Space Precinct, episode 10: “Seek and Destroy”

Buckle up, folks, because this episode’s plot is a *wild* ride.

A Tarn and a human are brutally murdered. They both work for the same company, they both own dogs, and a strange alien of the latex-prosthetics-and-human-eyes type was seen near both crime scenes. When Brogan and Haldane track him down, he kidnaps Brogan and tells him that his planet was invaded by some aliens called the Omeara (believe me, I keep wanting to put in an apostrophe), and Demeter City is next unless he stops them. For some reason Brogan actually believes this guy. After a third murder, Haldane and Brogan discover that all three victims were on the board of a company called Demeter Dogs, which claims to have developed a vaccine to protect dogs against Creon Fever, which is otherwise fatal to them (still with me?) and is now also selling Golden Retrievers to the people of Demeter City. As our hero cops work out that the dogs have a silicone chip implanted in their brains which can be triggered by a combination of the “vaccine” and a remote-control device, the O’Meara, sorry, Omeara, have identified Brogan and plot to murder him by giving his daughter one of the Demeter Dogs. The dog is triggered and it takes Brogan and Haldane far too long to hit on the idea of breaking the remote control, which they do before it savages the Brogan offspring of course. The bad guys are brought to justice and the vigilante strolls off into the sunset, but the Brogans can’t keep the dog because a) the vaccine was a fake, and b) episodic series have a reset button.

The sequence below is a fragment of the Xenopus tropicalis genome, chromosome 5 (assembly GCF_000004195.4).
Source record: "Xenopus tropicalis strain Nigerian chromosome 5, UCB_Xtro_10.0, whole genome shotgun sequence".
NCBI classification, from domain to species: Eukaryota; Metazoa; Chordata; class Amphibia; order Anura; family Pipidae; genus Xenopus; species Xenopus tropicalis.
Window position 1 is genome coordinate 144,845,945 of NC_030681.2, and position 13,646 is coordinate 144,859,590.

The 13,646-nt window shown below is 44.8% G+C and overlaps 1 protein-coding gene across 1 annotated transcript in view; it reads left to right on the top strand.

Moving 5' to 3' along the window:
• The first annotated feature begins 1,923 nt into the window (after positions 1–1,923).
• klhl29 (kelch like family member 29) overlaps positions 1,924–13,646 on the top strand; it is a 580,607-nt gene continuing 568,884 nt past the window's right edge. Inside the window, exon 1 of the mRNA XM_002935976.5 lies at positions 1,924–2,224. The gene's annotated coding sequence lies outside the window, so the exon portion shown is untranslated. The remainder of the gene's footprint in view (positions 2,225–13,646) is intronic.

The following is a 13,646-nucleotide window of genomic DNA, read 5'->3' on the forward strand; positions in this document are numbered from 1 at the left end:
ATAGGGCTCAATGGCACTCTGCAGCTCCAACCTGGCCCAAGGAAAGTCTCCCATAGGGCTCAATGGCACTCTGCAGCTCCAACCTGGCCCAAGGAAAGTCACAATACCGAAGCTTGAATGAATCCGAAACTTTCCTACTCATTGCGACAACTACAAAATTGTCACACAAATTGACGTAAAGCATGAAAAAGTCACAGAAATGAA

This one’s gone to the dogs.

I have many questions, of course, like, why bother with the fake vaccine at all and not just have the silicone chip trigger, and why everyone seems so chill with Vigilante Man who at the very least has obstructed police proceedings, and why the O’Meara, sorry, Omeara, are killing off people who are collaborating with them. But they will not be answered.

High points include learning that on Demeter City, rather than working up a sketch of a suspect from witness’ statements, they just get a Tarn to scan the witness’ memory and print off a picture. Which is sort of cool. 

The O’Meara, sorry, Omeara, look suspiciously like Lord Voldemort, though I can’t find any direct connections between the effects teams on the early Harry Potter movies and this one (the effects director on this series is Neill Gorton, later to do an awful lot of Doctor Who, but as far as I can tell he never worked on Harry Potter, or at least won’t admit to it on his CV). The attack dog puppet is hilariously fake-looking.

Also, I actually spotted a non-White extra in the police station, but it is still a bit of a mayonnaise festival around there. 

Published by

Fiona Moore

Academic, anthropologist and SF writer, living, teaching and working in a global city.

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